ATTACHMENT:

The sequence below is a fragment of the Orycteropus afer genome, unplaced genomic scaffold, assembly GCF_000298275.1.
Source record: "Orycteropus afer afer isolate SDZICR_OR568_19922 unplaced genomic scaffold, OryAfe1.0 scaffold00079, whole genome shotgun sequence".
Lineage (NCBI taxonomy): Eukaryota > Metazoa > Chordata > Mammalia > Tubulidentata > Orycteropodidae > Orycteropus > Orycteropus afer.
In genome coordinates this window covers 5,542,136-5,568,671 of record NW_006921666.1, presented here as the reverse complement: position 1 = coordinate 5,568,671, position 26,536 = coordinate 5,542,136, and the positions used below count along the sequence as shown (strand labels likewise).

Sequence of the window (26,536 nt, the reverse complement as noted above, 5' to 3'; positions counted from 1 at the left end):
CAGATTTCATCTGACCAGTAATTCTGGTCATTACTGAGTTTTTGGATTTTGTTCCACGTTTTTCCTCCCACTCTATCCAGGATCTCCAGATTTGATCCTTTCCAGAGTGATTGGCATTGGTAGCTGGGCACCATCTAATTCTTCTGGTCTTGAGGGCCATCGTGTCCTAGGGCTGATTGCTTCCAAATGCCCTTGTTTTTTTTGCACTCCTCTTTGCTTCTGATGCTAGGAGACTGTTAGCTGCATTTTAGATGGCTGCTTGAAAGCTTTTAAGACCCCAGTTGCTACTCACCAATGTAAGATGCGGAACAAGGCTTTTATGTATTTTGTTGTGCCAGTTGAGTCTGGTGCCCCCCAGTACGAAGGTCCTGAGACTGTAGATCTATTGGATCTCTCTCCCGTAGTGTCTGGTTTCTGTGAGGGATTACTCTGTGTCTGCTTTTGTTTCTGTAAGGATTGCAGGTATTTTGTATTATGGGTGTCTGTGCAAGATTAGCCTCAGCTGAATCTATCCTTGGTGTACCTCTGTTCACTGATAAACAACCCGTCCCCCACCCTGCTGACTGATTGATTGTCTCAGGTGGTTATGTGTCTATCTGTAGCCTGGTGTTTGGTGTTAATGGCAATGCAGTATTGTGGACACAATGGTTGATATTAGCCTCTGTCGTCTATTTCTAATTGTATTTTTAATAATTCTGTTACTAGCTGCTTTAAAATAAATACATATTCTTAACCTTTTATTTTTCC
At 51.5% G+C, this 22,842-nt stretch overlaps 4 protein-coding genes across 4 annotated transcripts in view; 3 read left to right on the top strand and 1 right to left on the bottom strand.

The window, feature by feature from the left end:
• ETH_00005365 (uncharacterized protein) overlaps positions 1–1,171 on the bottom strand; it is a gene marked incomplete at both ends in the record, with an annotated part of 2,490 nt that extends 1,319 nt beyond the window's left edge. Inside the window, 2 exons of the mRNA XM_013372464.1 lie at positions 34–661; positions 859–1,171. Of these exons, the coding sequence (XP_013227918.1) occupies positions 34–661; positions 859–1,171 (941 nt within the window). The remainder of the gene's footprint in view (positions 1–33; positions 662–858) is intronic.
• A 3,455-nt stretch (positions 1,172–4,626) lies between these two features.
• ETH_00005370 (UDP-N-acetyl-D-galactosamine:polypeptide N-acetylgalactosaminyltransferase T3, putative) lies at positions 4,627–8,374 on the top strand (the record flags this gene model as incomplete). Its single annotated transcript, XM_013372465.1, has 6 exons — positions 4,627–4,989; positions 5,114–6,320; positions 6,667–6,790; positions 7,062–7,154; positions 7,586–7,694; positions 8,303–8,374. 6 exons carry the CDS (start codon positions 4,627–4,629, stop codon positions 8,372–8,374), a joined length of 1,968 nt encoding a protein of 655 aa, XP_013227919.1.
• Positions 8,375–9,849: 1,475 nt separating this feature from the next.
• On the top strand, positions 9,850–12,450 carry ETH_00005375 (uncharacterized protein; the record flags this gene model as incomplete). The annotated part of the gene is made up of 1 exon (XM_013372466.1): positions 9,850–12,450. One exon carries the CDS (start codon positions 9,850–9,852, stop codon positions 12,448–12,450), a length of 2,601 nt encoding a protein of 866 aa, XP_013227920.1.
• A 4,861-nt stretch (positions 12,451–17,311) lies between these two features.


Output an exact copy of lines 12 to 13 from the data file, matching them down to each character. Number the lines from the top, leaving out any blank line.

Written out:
• Positions 8,375–9,849: 1,475 nt separating this feature from the next.
• On the top strand, positions 9,850–12,450 carry ETH_00005375 (uncharacterized protein; the record flags this gene model as incomplete). The annotated part of the gene is made up of 1 exon (XM_013372466.1): positions 9,850–12,450. One exon carries the CDS (start codon positions 9,850–9,852, stop codon positions 12,448–12,450), a length of 2,601 nt encoding a protein of 866 aa, XP_013227920.1.